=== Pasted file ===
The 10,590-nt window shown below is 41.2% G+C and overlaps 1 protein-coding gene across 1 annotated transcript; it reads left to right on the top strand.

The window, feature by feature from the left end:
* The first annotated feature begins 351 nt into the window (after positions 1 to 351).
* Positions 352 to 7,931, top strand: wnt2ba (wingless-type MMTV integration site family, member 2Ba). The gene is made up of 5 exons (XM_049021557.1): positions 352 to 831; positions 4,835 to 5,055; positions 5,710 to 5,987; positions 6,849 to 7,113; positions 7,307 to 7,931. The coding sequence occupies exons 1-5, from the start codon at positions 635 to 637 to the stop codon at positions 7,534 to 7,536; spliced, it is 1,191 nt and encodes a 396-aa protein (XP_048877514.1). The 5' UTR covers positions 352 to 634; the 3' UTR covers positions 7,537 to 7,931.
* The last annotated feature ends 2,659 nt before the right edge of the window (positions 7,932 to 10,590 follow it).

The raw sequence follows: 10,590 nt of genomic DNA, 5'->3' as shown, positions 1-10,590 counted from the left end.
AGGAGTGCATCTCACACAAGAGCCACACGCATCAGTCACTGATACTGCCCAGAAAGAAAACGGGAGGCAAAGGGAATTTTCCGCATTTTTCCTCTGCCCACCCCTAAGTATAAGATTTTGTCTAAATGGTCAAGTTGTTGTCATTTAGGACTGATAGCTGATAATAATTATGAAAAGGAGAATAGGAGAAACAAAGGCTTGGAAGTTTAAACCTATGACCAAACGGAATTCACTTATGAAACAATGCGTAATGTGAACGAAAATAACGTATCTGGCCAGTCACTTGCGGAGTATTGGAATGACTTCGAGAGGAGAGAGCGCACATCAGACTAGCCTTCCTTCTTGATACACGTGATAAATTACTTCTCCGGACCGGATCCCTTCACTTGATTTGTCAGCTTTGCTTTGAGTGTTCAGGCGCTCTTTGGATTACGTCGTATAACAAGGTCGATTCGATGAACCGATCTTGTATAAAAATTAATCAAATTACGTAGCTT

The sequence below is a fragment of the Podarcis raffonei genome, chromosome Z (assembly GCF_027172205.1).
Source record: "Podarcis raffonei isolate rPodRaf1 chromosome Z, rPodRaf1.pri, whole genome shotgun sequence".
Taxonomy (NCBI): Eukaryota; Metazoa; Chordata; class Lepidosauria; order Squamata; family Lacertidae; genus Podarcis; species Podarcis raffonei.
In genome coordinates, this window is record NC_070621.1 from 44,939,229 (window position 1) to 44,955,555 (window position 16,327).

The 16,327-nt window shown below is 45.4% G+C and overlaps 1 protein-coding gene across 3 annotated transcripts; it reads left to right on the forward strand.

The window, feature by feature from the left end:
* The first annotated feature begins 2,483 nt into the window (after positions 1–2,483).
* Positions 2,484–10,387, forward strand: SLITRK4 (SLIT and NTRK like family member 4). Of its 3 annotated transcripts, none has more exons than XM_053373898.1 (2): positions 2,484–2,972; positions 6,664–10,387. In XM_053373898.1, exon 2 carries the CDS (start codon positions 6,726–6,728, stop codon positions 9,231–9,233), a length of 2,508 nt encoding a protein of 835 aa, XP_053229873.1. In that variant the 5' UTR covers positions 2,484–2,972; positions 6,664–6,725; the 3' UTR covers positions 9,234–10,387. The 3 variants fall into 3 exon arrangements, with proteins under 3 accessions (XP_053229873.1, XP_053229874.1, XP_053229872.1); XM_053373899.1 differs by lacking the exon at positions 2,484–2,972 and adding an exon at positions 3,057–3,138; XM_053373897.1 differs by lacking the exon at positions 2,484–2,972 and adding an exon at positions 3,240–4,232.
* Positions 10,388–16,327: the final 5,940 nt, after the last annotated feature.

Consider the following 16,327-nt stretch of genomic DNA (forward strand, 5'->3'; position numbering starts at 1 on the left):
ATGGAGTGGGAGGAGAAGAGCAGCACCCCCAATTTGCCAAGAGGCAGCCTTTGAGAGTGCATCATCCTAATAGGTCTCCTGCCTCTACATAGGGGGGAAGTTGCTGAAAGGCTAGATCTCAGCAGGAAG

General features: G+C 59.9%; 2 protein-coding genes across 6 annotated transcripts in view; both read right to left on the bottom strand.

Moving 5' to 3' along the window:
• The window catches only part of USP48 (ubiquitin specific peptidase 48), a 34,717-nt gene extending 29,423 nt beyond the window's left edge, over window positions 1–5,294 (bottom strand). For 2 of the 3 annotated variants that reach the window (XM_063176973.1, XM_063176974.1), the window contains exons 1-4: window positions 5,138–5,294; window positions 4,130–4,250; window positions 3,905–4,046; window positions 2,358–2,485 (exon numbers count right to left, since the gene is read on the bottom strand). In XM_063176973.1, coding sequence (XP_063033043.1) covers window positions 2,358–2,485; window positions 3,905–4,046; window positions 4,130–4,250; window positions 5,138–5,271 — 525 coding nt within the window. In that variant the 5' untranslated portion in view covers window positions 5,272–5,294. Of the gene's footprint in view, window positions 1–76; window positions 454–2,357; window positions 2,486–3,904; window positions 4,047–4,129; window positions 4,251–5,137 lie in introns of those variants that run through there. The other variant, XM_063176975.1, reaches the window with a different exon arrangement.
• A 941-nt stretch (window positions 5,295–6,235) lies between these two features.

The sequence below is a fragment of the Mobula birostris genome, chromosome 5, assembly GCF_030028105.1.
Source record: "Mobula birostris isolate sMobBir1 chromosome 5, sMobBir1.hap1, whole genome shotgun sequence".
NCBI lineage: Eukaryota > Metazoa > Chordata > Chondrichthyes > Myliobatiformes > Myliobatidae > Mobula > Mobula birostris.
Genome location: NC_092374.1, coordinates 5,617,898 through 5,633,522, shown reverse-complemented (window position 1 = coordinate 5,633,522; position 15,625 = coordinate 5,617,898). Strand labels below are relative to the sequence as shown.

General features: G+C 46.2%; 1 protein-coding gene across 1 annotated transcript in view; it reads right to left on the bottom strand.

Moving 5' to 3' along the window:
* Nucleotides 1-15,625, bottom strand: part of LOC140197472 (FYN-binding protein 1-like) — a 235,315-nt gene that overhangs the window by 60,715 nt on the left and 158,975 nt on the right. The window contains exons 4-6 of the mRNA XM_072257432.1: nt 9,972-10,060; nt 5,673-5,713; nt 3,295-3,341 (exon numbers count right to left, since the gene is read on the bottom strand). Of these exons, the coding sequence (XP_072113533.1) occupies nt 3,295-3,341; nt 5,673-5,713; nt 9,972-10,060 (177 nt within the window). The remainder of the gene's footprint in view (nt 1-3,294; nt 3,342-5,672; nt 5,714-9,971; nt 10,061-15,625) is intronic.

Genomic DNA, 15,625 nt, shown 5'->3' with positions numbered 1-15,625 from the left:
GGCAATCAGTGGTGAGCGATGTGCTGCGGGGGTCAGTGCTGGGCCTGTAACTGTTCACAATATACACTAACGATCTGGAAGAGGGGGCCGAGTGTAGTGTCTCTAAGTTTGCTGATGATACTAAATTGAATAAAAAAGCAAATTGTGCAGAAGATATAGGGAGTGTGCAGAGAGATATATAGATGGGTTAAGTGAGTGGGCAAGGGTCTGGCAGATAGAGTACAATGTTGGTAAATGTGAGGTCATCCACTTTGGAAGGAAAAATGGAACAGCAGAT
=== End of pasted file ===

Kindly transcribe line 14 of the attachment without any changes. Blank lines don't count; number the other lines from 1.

* The first annotated feature begins 2,483 nt into the window (after positions 1–2,483).